Formula 1: Consecutive DRS zones ruining racing?

Max Verstappen, Red Bull, Charles Leclerc, Ferrari, Formula 1 (Photo by Eric Alonso/Getty Images)
Max Verstappen, Red Bull, Charles Leclerc, Ferrari, Formula 1 (Photo by Eric Alonso/Getty Images) /

As the new Formula 1 regulations have proven to work, other issues such as the power of DRS have propped themselves up as the new issues afflicting racing.

Having begun the 2022 season with two rounds at high-speed circuits in the Middle East, Formula 1 has kicked off a new era with unanticipated success from the new regulations introduced to bring back closer racing.

While they have proven to be successful in keeping rivals within striking distance following downforce-dependent sections of track, a new issue has arisen from an old friend.

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Originally introduced as a “band-aid” solution to Formula 1’s dirty air problem under the past generation of regulations, Drag Reduction System (DRS) has become a central figure in wheel-to-wheel battles for the 2022 season, as the gains from the open rear wing often far outweigh the gains of track position entering lengthy straights.

Max Verstappen showed us this with a series of lunges on Charles Leclerc into turn one in Bahrain, coming back from as far as the boundary of DRS detection at the beginning of the main straight.

This, combined with a Red Bull Powertrain which has shown a tangible advantage in straight-line speed, was a dangerous mix facing Ferrari going into a Jeddah Corniche Circuit which utilizes a sequence of three consecutive DRS zones at the end of the lap.

The Saudi Arabian Grand Prix went on to be a quick realization for drivers that they would be far more successful waiting to overtake until turn one, despite having massive over-speed on leading rivals going into the final corner.

This led to an awkward dynamic in which drivers either conceded track position or intentionally slowed themselves for the advantage of DRS.

This was highlighted by the dual lockups of Verstappen and Leclerc before the DRS detection line prior to the braking zone of turn one.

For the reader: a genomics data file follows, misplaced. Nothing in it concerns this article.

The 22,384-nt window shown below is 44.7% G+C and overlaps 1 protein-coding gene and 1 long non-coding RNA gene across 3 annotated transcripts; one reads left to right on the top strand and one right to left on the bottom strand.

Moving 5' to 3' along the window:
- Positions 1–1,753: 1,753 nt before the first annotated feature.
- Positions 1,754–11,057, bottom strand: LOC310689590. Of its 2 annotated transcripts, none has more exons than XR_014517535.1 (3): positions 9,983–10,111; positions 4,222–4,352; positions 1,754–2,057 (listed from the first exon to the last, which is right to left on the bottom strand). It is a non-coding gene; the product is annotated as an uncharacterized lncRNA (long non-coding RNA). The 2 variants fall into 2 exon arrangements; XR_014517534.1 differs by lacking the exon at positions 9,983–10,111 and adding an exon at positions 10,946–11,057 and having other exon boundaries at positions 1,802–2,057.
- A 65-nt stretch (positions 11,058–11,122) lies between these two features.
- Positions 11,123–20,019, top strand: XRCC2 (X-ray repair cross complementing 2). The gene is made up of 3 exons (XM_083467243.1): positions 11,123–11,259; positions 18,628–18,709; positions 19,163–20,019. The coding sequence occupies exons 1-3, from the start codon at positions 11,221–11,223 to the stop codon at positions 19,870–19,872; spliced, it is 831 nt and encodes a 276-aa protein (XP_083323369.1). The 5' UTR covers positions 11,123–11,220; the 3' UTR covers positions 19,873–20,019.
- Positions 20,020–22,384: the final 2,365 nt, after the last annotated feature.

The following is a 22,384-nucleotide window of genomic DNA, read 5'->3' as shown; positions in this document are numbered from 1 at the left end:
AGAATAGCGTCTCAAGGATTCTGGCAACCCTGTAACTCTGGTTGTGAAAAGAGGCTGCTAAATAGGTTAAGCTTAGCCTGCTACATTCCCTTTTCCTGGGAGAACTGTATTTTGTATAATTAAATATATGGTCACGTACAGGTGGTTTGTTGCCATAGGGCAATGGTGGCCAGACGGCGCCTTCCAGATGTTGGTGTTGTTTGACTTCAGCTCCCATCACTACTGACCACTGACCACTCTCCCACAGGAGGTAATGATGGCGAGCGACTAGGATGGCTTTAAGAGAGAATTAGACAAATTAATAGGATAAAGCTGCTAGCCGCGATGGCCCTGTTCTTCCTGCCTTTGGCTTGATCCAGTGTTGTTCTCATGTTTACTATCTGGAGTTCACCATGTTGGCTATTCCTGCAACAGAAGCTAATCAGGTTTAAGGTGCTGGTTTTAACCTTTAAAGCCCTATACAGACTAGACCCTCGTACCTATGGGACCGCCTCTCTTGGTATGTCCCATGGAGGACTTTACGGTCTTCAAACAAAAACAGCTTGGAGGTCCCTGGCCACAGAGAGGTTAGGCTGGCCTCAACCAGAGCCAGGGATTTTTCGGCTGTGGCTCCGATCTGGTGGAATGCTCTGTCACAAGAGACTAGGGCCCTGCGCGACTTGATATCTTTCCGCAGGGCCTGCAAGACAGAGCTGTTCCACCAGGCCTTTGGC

This unconventional racing dynamic was a spectacle to behold for all fans but proposed a new question that will dictate the immediate future of Formula 1 regulations: should drivers ever be incentivized to intentionally slow themselves for a strategic advantage?

This question does not apply to fuel or tire strategies that have made Formula 1 such an entertaining sport throughout its history, but to on-track elements such as the current DRS dilemma.

The double-DRS of Bahrain offered a unique field of tactical play into turn one which required neither driver to abnormally reduce pace, but the triple-DRS of Jeddah provided too strong of an advantage to the trailing car.

Thankfully, despite the start to the season suggesting a potential for this to be a season-long trend, the track designs of these first two circuits give us only a small sample size of specific track types regarding the layout of DRS.

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Other double-DRS tracks which could see the issue of voluntary non-overtaking are Canada, Austria, Mexico (single detection point), Brazil, and Abu Dhabi. With both Canada and Austria midway through the season, Formula 1 decision-makers will be able to adjust the DRS zones of the final three races accordingly for the best racing possible.